Moments before his assassination, President John F. Kennedy waved to an enthusiastic crowd in Dallas, Texas.

Photograph by Walter Sisco, courtesy Wikimedia. Public domain

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  • On November 22, 1963, U.S. President John F. Kennedy was assassinated while riding in his motorcade in Dallas, Texas. Texas Governor John Connally, riding in the convertible limousine with President Kennedy, was also shot and seriously injured. Dallas Police Officer J.D. Tippit was killed in a separate, related incident. Controversy about the motive and even the assassin has surrounded the event ever since.
    President Kennedy’s successor, President Lyndon Johnson, organized the first analysis of the assassination, a report named after its chairman, U.S. Supreme Court Chief Justice Earl Warren. The Warren Commission found that Lee Harvey Oswald, an alienated former Marine, shot the president and Connally from an improvised sniper’s nest on the sixth floor of a nearby office building. The report also found that Oswald shot and killed Officer Tippit while on the run from authorities.
    A later investigation, the House Select Committee on Assassinations (HSCA), disputed the Warren Commission report. Although the HSCA acknowledged that Oswald killed the president, they found “that President John F. Kennedy was probably assassinated as a result of a conspiracy. The committee was unable to identify the other gunmen or the extent of the conspiracy.”
    Dozens of theories have surfaced about possible conspirators in the assassination. Members of organized crime, Cuban exiles, Soviet spies, and even rogue elements of the CIA and FBI have all been accused—none successfully.
  • Term Part of Speech Definition Encyclopedic Entry
    accuse Verb

    to blame or charge with a fault or crime.

    acknowledge Verb

    to recognize the truth or existence of something.

    alienated Adjective

    isolated or distanced from society.

    analysis Noun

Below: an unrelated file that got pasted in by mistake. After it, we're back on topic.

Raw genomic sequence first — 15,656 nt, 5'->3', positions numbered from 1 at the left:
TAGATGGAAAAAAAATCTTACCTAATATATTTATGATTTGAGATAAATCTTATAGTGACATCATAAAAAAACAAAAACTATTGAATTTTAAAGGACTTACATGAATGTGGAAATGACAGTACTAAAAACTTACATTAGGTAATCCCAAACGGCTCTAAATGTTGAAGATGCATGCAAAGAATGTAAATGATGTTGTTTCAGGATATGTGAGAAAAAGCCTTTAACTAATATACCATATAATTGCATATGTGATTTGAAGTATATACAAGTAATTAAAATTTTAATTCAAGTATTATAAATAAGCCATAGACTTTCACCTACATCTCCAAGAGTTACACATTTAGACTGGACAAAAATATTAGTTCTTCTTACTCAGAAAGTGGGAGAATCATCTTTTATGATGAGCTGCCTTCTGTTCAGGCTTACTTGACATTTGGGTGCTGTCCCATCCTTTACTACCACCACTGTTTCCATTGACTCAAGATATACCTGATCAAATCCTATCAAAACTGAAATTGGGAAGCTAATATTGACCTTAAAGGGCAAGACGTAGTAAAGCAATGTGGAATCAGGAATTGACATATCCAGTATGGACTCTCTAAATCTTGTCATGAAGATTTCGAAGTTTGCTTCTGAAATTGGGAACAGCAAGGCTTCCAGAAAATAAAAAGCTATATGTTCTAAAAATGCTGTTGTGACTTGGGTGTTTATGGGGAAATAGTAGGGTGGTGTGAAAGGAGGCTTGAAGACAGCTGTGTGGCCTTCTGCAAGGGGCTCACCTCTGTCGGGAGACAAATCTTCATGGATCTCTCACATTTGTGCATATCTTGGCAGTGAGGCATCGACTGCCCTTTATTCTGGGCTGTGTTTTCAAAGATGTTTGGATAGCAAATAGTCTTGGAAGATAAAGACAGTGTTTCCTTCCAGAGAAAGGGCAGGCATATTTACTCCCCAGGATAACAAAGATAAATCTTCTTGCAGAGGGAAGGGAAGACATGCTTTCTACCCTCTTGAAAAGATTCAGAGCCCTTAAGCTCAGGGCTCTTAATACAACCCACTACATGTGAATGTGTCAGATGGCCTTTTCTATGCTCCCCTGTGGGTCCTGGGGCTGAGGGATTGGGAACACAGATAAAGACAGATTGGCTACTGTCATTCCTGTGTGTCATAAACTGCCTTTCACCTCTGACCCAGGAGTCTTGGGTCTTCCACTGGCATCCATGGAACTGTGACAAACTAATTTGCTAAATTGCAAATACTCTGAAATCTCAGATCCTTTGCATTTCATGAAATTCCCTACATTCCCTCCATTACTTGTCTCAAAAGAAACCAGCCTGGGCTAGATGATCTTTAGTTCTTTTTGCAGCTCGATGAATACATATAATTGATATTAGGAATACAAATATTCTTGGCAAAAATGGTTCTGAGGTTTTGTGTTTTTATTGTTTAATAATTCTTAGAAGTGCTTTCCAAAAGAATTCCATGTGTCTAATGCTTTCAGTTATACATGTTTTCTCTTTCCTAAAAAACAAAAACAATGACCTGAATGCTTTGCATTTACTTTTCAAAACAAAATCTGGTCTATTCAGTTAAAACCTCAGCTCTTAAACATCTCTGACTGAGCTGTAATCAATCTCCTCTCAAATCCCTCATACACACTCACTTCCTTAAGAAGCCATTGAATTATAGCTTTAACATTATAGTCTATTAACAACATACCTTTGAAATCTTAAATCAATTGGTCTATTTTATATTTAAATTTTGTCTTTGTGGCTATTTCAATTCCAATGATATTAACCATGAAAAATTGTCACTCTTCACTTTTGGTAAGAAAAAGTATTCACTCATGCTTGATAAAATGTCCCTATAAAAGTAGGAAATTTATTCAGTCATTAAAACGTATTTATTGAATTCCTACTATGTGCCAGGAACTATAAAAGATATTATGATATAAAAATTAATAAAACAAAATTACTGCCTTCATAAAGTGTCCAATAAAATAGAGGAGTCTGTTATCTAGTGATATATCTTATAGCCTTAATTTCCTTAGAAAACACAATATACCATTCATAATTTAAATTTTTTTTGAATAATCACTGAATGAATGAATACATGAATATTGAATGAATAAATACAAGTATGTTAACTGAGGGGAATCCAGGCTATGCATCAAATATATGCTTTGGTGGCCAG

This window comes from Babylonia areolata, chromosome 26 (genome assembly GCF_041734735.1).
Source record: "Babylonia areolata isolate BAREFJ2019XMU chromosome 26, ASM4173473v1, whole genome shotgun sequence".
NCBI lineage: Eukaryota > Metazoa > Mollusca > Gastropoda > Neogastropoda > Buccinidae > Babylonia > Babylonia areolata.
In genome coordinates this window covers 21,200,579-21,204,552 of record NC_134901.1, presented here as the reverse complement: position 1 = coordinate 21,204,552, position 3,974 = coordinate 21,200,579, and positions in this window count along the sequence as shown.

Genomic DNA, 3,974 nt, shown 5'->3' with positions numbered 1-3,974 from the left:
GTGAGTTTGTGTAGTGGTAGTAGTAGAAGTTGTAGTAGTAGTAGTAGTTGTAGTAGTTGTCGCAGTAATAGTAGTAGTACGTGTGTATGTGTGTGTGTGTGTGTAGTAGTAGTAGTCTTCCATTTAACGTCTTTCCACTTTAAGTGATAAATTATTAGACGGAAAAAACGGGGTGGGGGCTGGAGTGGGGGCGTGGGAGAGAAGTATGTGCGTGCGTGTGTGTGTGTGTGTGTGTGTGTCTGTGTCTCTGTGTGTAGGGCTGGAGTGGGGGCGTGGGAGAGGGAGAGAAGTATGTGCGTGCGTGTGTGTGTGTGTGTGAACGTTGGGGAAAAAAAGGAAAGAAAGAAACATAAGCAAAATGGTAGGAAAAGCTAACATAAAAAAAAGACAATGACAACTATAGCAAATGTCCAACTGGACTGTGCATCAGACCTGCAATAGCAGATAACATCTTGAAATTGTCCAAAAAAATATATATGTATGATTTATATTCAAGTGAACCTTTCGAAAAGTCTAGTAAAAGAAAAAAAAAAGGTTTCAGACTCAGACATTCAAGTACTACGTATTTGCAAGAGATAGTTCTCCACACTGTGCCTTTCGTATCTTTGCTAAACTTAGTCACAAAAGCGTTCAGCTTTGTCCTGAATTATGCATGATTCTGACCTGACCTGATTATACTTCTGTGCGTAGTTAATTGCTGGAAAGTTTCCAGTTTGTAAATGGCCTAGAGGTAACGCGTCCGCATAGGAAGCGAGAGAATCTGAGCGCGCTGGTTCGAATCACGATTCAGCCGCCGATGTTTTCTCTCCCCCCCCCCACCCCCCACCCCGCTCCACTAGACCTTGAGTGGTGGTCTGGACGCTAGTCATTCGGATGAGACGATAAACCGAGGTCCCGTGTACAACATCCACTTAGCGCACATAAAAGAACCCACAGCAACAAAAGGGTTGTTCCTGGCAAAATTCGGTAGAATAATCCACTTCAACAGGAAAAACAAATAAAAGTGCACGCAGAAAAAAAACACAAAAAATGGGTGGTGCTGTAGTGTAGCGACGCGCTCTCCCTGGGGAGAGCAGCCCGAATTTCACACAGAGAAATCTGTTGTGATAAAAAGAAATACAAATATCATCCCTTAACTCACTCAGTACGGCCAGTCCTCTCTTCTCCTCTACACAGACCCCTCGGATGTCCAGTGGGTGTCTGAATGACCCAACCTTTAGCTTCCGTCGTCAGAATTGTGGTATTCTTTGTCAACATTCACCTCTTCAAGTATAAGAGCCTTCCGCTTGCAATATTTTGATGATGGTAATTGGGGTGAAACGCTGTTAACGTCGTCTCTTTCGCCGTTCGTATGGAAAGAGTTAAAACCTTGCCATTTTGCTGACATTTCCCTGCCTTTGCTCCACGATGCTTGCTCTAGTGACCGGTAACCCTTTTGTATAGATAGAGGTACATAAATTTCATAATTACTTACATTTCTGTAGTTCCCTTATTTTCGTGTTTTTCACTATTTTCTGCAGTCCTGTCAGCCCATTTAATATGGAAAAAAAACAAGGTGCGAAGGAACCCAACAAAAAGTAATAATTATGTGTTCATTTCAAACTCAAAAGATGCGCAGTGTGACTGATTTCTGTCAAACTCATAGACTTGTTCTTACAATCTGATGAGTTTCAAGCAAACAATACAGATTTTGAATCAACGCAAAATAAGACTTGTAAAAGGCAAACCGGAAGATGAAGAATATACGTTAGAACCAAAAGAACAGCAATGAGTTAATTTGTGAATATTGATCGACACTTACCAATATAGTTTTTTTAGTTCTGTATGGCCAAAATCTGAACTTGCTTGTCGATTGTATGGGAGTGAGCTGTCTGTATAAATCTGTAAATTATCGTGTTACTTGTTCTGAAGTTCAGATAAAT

process of studying a problem or situation, identifying its characteristics and how they are related.

    assassinate Verb

    to murder someone of political importance.

    CIA Noun

    (Central Intelligence Agency) U.S. government agency whose mission is to "preempt threats and further U.S. national security objectives by collecting intelligence that matters, producing objective all-source analysis, conducting effective covert action as directed by the president, and safeguarding the secrets that help keep our nation safe."

    conspiracy Noun

    secret, evil, or unlawful plan.

    controversy Noun

    disagreement or debate.

    convertible Noun

    vehicle with a folding or removable top.

    dispute Noun

    debate or argument.

    exile Noun

    forced ejection from a country, or a person who feels forced to leave.

    extent Noun

    degree or space to which a thing extends.

    FBI Noun

    (Federal Bureau of Investigation) government agency whose mission is "to lead and coordinate intelligence efforts that drive actions to protect the United States."

    identify Verb

    to recognize or establish the identity of something.

    improvised Adjective

    created without preparation.

    incident Noun

    event or happening.

    investigation Noun

    process involving examination and research into a topic or situation.

    limousine Noun

    large, luxury automobile.

    motive Noun

    reason a person acts in a certain way.

    motorcade Noun

    procession of cars or other automobiles.

    necessary Adjective

    required or needed.

    organize Verb

    to coordinate and give structure to.

    organized crime Noun

    centralized network of illegal activity that often crosses local, regional, and national borders.

    rogue Adjective

    renegade or no longer obedient.

    sniper Noun

    gunman who fires from a concealed place.

    Soviet Adjective

    having to do with the Soviet Union and the areas it influenced.

    successor Noun

    person who comes next.